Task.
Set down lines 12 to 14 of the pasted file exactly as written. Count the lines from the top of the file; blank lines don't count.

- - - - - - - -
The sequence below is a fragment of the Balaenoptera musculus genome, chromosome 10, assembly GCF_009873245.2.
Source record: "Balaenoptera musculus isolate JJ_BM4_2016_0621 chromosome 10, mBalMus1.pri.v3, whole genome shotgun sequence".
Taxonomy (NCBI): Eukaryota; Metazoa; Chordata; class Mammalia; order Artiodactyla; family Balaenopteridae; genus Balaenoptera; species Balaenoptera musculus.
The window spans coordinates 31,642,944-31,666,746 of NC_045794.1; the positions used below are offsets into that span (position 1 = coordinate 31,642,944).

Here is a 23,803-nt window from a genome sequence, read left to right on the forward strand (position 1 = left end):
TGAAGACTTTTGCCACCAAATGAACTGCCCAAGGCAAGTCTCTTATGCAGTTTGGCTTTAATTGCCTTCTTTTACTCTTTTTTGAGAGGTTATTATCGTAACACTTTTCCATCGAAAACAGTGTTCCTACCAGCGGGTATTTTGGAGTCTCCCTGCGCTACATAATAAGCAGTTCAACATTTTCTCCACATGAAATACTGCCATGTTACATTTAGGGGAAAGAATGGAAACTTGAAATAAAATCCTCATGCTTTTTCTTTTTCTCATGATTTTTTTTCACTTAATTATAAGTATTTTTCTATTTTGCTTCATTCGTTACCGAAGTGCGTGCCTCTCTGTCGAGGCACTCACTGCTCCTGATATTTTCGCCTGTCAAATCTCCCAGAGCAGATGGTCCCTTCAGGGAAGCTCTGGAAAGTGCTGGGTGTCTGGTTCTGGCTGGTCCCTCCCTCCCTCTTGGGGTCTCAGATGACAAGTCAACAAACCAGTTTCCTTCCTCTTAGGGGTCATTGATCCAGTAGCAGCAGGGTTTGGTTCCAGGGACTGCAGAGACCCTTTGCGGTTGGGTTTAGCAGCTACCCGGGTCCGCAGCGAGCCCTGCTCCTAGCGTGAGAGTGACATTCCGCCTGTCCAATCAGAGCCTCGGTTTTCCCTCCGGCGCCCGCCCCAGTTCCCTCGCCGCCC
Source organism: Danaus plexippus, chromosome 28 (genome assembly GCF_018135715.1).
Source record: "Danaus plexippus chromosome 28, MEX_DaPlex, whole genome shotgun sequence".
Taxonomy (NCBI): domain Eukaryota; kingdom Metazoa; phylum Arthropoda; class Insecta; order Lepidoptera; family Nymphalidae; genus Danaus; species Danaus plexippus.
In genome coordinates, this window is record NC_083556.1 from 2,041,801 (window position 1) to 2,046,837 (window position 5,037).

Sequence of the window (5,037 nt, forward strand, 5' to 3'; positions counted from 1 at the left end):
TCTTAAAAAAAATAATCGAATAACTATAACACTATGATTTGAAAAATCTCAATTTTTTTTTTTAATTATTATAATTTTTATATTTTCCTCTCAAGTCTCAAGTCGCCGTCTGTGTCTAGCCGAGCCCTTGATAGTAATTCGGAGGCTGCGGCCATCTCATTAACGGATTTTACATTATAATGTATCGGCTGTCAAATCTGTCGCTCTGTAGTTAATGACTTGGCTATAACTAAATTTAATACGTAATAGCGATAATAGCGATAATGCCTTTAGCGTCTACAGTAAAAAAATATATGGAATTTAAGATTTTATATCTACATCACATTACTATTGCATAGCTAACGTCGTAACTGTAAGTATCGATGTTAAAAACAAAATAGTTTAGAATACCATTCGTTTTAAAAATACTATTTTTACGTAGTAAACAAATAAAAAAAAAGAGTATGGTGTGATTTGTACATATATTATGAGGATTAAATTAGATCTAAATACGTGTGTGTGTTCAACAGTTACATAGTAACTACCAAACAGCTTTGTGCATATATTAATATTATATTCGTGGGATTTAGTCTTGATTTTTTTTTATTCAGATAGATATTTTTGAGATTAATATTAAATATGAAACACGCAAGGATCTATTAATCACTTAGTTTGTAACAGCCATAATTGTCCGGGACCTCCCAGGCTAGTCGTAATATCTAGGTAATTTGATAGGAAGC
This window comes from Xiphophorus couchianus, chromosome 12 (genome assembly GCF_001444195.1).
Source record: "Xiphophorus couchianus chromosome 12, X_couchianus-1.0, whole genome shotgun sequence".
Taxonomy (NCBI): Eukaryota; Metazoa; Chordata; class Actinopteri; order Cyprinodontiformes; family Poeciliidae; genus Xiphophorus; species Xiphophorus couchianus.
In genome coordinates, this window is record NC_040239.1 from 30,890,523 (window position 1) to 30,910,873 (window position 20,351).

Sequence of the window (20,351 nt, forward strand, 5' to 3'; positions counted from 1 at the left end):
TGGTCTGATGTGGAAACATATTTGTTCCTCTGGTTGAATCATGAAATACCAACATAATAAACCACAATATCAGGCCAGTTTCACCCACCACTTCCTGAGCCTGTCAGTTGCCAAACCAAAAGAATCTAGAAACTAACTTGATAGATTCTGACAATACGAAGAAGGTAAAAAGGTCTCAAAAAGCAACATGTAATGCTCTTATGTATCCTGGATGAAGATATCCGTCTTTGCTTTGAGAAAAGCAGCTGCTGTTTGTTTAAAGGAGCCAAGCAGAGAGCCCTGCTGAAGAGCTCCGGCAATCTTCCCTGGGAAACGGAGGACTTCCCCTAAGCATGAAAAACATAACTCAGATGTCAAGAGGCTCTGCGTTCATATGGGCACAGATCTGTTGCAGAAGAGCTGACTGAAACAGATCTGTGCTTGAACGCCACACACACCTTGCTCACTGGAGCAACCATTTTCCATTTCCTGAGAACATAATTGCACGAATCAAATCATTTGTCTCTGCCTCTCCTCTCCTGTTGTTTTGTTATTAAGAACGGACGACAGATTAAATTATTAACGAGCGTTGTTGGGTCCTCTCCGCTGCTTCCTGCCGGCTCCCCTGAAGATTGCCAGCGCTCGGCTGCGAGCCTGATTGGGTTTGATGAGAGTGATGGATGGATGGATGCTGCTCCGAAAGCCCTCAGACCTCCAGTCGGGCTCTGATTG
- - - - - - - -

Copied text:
TCTTAAAAAAAATAATCGAATAACTATAACACTATGATTTGAAAAATCTCAATTTTTTTTTTTAATTATTATAATTTTTATATTTTCCTCTCAAGTCTCAAGTCGCCGTCTGTGTCTAGCCGAGCCCTTGATAGTAATTCGGAGGCTGCGGCCATCTCATTAACGGATTTTACATTATAATGTATCGGCTGTCAAATCTGTCGCTCTGTAGTTAATGACTTGGCTATAACTAAATTTAATACGTAATAGCGATAATAGCGATAATGCCTTTAGCGTCTACAGTAAAAAAATATATGGAATTTAAGATTTTATATCTACATCACATTACTATTGCATAGCTAACGTCGTAACTGTAAGTATCGATGTTAAAAACAAAATAGTTTAGAATACCATTCGTTTTAAAAATACTATTTTTACGTAGTAAACAAATAAAAAAAAAGAGTATGGTGTGATTTGTACATATATTATGAGGATTAAATTAGATCTAAATACGTGTGTGTGTTCAACAGTTACATAGTAACTACCAAACAGCTTTGTGCATATATTAATATTATATTCGTGGGATTTAGTCTTGATTTTTTTTTATTCAGATAGATATTTTTGAGATTAATATTAAATATGAAACACGCAAGGATCTATTAATCACTTAGTTTGTAACAGCCATAATTGTCCGGGACCTCCCAGGCTAGTCGTAATATCTAGGTAATTTGATAGGAAGC
This window comes from Xiphophorus couchianus, chromosome 12 (genome assembly GCF_001444195.1).
Source record: "Xiphophorus couchianus chromosome 12, X_couchianus-1.0, whole genome shotgun sequence".